Is Fifty Shades of Grey Literally Making Romance Sexier?

Expert publishing blog opinions are solely those of the blogger and not necessarily endorsed by DBW.

Fifty Shades of Grey made a huge impact on the publishing industry — but its impact may be more lasting than you know. This genre-bending best-seller isn’t really a romance novel, but it’s been generally treated as one by the mainstream reader. Why is that important? It very well may have changed the “sexiness” of romance forever.

The Data of Fifty Shades of Grey:

My wife reads Fifty Shades of Grey on the subway,” my friend says to me, sitting in his office at one of the major publishing houses in Manhattan. He looks thoughtful. “I don’t think you could get away with reading Letters to Penthouse on the train, though. Wonder what the difference is?”

This started me wondering.  What is the difference between Fifty Shades of Grey and something like Letters to Penthouse?  As Fifty Shades has become more mainstream, I’ve increasingly heard it referred to as a romance title instead of erotica, as if being widely read makes it more traditional than it was before.  When Fifty Shades of Grey was originally published as an ebook and print-on-demand title, there was little doubt that it fell into the realm of erotica.  But as it gained popularity, it began to blur the line between the two genres.  A lot of bestseller lists don’t typically include erotica titles, and as a consequence it confused people when they couldn’t find Fifty Shades of Grey on the lists after they heard about it on NPR.

At the moment, I believe that the consensus is that Fifty Shades of Grey is a pretty sexy romance novel, and has been adopted into the romance category over time. currently lists it as romance, for example. Other retailers dodge the question, listing it as either both erotica AND romance, separately using two categories, or together as “erotic romance.”

But listing Fifty Shades of Grey as romance is incorrect.  The data shows that it is most likely an erotica novel hiding in the romance category, not the other way around.  How much so?

Below is a graphical representation of the sexual content, scene-by-scene, of Fifty Shades of Grey as identified by the Book Genome Project, where I work. Each block represents roughly 1,000 words. A green block means that scene has very little or no sexual content. Yellow means it’s more likely to have sexual content. Red means there’s definitely something going on. The three stars are the three highest points in the book:Sexual Content of 50 Shades of Grey

This is a computer generated graphic based on an analysis of Fifty Shades of Grey, but having read most of the book I can assure you that what you’re seeing here is an accurate reflection of the content. The first third is remarkably free of anything controversial. Let’s look at another book, for context, this time one that’s generally acknowledged as safely in the romance genre, an Elizabeth Boyle title:Content Graph of His Mistress by MorningAnd as a final example, since it was referenced earlier in this post, here’s a breakdown of a book that I feel pretty safe putting in the erotica genre (though Amazon lists it as Self-Help -> Sex, Social Sciences, and Letters and Correspondence):Sexual Content Graph of Letters to PenthouseAside from that one yellow spot in the middle where the authors may have lost focus, you can see that this book has a great deal more sexual content than either Fifty Shades of Grey or Elizabeth Boyle. No question there; being caught reading that on the subway would be awkward and a little weird. You’ve been warned.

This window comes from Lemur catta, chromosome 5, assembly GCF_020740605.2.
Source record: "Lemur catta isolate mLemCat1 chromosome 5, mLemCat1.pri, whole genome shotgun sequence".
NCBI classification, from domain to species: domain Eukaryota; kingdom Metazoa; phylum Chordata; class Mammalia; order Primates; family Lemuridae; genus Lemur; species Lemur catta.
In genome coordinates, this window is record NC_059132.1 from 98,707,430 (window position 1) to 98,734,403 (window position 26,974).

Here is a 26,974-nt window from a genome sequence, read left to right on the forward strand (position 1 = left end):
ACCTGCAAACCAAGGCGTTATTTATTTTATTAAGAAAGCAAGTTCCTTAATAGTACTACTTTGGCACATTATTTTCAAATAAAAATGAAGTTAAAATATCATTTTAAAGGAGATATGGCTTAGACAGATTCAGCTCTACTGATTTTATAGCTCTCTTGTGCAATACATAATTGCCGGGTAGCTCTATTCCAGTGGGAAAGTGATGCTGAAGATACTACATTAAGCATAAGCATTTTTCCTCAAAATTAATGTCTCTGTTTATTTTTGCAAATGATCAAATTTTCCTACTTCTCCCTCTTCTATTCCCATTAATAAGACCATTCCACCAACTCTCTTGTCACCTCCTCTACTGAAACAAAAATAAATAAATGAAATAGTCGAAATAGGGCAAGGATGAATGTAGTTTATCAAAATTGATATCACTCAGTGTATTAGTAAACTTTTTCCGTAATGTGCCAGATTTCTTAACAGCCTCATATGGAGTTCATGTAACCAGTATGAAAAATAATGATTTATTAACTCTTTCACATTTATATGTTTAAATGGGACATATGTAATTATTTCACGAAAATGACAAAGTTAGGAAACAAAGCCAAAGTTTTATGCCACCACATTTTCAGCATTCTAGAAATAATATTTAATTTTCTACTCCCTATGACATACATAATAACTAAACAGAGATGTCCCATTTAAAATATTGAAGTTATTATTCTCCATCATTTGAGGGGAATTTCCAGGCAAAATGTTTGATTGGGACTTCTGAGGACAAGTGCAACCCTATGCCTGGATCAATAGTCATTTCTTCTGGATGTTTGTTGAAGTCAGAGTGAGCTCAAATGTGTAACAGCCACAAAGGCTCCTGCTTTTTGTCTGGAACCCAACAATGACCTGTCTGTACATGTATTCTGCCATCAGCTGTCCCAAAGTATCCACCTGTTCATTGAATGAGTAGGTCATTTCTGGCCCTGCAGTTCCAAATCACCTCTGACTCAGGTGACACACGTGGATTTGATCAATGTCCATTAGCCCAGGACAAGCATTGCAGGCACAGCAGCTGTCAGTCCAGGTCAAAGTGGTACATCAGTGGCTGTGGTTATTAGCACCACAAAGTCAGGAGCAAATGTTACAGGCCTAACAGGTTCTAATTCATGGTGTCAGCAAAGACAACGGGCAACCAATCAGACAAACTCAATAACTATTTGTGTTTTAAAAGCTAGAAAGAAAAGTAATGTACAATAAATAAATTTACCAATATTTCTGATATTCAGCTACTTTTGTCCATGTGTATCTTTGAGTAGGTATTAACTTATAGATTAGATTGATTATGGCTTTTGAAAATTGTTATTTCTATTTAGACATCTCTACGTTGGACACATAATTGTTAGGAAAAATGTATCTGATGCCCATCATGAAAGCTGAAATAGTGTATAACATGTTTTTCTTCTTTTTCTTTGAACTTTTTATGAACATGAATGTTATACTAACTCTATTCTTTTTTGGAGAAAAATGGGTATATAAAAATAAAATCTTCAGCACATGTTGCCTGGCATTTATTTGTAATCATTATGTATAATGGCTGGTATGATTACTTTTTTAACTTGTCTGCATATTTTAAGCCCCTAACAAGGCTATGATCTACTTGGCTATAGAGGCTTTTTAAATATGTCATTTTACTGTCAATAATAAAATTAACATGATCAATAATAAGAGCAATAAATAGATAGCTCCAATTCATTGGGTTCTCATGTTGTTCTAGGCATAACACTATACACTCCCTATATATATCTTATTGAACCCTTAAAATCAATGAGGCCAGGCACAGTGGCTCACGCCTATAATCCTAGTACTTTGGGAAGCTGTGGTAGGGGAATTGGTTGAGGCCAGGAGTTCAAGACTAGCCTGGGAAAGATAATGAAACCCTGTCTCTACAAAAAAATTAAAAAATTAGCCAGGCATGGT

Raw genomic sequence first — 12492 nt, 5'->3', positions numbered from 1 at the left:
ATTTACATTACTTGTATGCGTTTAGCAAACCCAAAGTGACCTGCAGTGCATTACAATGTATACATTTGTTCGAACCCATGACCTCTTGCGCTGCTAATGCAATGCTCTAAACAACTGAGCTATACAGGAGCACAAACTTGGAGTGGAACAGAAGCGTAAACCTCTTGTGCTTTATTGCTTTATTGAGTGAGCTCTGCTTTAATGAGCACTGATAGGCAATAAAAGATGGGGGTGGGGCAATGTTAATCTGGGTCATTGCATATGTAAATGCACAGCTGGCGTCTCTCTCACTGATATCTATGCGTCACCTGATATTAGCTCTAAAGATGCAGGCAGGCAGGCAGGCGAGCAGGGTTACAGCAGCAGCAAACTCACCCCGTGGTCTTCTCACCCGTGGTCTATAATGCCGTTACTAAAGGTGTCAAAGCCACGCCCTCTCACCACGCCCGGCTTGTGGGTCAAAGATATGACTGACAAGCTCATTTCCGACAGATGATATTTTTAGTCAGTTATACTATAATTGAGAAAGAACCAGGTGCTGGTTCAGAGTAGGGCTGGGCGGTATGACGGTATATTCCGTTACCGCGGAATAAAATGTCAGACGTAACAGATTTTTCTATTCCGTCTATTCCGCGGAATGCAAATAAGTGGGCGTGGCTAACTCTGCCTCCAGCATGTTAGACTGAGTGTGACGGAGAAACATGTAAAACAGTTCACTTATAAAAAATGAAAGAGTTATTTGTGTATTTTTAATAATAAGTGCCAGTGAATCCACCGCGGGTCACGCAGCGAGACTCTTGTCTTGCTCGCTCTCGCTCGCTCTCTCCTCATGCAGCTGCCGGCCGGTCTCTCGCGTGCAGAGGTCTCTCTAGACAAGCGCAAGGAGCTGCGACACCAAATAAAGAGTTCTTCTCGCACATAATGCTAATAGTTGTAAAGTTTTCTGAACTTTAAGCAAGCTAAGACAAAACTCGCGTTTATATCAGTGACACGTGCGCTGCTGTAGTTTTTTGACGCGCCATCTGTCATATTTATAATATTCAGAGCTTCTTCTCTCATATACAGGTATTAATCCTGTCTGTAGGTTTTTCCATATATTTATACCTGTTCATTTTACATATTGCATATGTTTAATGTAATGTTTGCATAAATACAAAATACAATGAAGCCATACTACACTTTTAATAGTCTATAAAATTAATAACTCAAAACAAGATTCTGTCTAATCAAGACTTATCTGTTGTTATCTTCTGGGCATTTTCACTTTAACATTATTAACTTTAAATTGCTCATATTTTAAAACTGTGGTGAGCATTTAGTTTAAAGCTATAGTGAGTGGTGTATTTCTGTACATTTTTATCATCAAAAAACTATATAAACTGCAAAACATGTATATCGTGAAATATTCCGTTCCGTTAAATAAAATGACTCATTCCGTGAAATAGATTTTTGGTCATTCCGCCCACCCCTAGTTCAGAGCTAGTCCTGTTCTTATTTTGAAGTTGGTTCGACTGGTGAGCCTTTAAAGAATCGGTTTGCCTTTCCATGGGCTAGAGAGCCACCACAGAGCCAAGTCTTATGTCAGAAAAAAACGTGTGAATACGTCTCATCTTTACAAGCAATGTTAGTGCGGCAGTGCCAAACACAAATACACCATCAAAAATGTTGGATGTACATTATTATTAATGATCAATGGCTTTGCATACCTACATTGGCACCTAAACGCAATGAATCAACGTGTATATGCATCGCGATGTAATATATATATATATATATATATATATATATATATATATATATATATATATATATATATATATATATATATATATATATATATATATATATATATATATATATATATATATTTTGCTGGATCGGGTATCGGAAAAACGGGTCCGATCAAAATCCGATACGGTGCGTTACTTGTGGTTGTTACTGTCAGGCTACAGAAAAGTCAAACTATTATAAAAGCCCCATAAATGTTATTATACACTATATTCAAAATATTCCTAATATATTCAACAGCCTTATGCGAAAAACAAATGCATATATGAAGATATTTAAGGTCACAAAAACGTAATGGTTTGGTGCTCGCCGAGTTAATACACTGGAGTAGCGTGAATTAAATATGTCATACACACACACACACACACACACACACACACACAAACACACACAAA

To give you a sense of how standards have changed over the last 100 years, here’s another book originally published as erotica in 1906.  At the time, it was classified as erotica mostly because it was about a man discovering he’s gay in the military. Now days it’s typically listed in retail stores as literary fiction.

Confusions of a Young Torless Which brings us back to Fifty Shades of Grey. Is it erotica or romance? As I’ve already said, it’s almost certainly erotica. Here’s why.

When we try to identify whether a book is likely erotica from the written content of the book alone, we compare it to what we typically see from trusted publishers — books that have metadata we know to be correct. If we flag a book as erotica, what we are saying is that roughly 95% to 99% of the time, a book with this content published by a mainstream publisher would have been classified as an erotica title. In that way, we can create an objective sense of what the industry historically considers to be one category or another.

The question is, when you look at Fifty Shades of Grey, does it get flagged as likely erotica using this measure?

Fifty Shades of Grey Contains More Sexual Content than 98.54% of Romance Titles

If you compare the sexual content of Fifty Shades of Grey to other romance books (meaning books published under a romance BISAC), it contains more sexual content than 98.54% of romance titles in our corpus. In other words, while there are a few romance titles that have more sexual content, Fifty Shades of Grey is an outlier in the romance category.

On the other hand, when you compare it to books in erotica (books published with an erotica BISAC), you find that Fifty Shades of Grey has LESS sexual content than about 70.38% of erotica titles.